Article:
Comfort and protection from adverse weather can never be compromised in a dwelling. This makes it vital to choose the right protective materials during construction. Buildworld has ensured that you get a smart range of such products by top brands fabricated as per BS compliances and from premium raw materials. Damp and water seepage are the greatest threats at ground and foundation wall levels. These can be countered through Damp-Proof Course (DPC) or Damp-Proof Membranes (DPC) or at times, even a combination of the two.
DPC and DPM are both materials to ward off moisture but differ in how and where they are applied. When there is a chance of water seepage through capillary action, DPCs are used vertically at ground construction or horizontally at the base wall to stop the damp from penetrating further. DPCs may comprise of metal, plastic, felt paper, slate and are now also made with modern technology in the form of bricks. A mason typically rolls out a layer of DPC over a bed of cement, cutting it as per the size required and adds another layer on top. This DPC is applied to a height of 150mm above the ground level. This way, if it rains the wall will not soak or let the damp within. A DPC may also be installed flat all along under the inner skin of a wall or floor, so as to combine it with a DPM.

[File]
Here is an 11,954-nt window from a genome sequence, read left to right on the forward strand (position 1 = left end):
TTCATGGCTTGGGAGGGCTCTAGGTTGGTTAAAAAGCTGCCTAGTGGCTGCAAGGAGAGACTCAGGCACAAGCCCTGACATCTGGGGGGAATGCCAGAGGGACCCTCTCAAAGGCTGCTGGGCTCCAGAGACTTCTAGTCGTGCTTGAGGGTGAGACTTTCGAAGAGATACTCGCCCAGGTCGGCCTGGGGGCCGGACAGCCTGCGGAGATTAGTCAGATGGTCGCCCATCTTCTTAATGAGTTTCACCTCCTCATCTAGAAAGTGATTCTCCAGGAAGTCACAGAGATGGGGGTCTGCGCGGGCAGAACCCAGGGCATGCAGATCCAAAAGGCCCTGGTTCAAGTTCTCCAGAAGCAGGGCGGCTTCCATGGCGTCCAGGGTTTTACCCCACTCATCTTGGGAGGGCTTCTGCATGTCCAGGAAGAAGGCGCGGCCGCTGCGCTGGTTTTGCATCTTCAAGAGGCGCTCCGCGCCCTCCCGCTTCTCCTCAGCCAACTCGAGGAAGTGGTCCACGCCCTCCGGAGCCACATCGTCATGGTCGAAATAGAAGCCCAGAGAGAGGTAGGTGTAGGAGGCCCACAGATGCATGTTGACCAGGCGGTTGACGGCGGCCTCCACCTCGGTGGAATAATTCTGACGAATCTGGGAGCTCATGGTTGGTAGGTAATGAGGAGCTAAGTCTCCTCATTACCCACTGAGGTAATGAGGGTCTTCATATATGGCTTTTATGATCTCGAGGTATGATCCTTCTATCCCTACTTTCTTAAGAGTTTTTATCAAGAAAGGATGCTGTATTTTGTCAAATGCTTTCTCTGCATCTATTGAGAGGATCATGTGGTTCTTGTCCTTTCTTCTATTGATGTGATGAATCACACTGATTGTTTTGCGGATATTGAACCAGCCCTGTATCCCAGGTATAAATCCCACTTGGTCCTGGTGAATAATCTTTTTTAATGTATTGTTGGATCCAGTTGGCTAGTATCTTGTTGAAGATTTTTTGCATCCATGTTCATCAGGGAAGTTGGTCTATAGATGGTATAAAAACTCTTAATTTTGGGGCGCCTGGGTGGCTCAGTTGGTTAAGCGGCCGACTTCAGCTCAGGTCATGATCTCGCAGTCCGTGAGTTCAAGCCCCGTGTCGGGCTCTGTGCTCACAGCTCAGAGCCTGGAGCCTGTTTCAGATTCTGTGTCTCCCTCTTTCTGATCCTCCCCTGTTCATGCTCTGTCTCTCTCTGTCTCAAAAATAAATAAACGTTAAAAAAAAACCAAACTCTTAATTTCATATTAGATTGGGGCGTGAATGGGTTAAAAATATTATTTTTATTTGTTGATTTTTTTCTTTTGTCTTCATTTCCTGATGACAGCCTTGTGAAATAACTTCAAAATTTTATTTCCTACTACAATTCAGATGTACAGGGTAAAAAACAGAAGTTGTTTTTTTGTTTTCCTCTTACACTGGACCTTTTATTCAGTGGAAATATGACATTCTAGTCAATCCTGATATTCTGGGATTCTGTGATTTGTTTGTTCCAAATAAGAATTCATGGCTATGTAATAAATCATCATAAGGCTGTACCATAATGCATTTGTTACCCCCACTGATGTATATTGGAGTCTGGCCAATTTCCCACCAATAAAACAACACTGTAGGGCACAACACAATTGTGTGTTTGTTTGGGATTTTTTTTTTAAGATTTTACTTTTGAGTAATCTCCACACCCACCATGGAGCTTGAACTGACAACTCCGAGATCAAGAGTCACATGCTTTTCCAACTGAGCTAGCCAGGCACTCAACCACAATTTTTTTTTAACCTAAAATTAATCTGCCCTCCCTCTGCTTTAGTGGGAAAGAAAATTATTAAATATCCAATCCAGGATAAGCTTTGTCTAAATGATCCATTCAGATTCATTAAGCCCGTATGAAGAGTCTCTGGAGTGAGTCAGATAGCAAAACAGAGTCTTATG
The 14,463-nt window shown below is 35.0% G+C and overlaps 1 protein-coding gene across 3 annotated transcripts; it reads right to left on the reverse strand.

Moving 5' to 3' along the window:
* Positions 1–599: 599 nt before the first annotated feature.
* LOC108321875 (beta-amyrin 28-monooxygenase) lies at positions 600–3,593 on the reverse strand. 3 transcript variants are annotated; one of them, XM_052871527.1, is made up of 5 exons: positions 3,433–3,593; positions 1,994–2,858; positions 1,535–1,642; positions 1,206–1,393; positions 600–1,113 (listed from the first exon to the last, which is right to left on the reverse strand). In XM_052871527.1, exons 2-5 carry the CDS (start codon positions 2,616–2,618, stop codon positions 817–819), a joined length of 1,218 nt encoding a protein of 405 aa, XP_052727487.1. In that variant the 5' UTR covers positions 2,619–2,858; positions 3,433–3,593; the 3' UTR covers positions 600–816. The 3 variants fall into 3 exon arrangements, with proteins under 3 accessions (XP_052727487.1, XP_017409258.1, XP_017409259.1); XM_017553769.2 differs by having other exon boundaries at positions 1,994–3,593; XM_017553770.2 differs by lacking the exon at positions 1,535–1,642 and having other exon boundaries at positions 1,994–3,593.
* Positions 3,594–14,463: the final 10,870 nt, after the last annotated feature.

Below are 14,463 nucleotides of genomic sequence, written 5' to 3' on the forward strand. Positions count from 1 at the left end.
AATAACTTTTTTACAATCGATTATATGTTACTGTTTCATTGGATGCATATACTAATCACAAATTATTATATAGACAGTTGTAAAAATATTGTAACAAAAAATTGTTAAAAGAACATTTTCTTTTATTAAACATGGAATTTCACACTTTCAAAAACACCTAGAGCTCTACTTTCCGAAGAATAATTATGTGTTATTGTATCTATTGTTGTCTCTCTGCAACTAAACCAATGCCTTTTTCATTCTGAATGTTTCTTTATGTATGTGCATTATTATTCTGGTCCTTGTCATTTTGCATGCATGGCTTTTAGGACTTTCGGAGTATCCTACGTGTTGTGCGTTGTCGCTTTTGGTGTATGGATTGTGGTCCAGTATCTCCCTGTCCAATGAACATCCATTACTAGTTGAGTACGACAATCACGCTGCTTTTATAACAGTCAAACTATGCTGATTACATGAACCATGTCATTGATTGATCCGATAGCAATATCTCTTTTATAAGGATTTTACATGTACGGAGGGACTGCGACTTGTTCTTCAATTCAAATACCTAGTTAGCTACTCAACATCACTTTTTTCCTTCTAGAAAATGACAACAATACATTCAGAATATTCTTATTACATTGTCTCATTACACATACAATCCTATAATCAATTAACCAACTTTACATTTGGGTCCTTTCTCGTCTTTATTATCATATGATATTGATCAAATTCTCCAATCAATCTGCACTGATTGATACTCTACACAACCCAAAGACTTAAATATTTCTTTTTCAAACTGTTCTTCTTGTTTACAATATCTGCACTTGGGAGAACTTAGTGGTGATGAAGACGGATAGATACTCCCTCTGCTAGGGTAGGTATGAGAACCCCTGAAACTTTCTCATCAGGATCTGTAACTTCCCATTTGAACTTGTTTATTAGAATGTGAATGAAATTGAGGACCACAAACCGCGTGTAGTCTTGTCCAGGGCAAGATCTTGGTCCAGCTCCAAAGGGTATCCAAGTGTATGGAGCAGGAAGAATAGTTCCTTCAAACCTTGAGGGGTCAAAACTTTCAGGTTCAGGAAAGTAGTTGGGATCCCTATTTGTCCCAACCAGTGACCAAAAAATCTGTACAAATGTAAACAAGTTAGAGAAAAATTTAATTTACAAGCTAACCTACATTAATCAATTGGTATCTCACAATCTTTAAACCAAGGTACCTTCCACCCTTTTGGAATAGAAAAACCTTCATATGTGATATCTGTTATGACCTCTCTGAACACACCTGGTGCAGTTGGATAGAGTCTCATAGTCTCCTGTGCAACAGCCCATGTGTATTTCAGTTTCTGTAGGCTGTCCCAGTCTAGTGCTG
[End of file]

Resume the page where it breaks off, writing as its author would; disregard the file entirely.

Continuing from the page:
DPMs are usually a thick plastic or polythene or polypropylene sheet made in different grammages and are bulky. These are generally spread out in a single sheet along the concrete slab to stop groundwater seepage into the floor above. DPMs have to be carefully extended at joints to reach the DPC applied at walls.
The basic difference between DPC and DPM is that the former is used in the walls and the latter is incorporated into the flooring. An “Oversite” is when the mason first installs a hard layer, then a soft layer of sand, with a layer of DPM and concrete on top.
Sometimes old houses may not have any damp proofing and will then require a “Retro” DPC fitting, which may be tedious, but goes a long way in keeping away damp while retaining the vintage house. This will need the wall to be cut into 1-metre sections with a heavy chainsaw. The DPC is then inserted into the gap, with slate used to fill the remaining gap. The entire house has to be covered section-wise, taking care to ensure that each DPC overlaps the next one.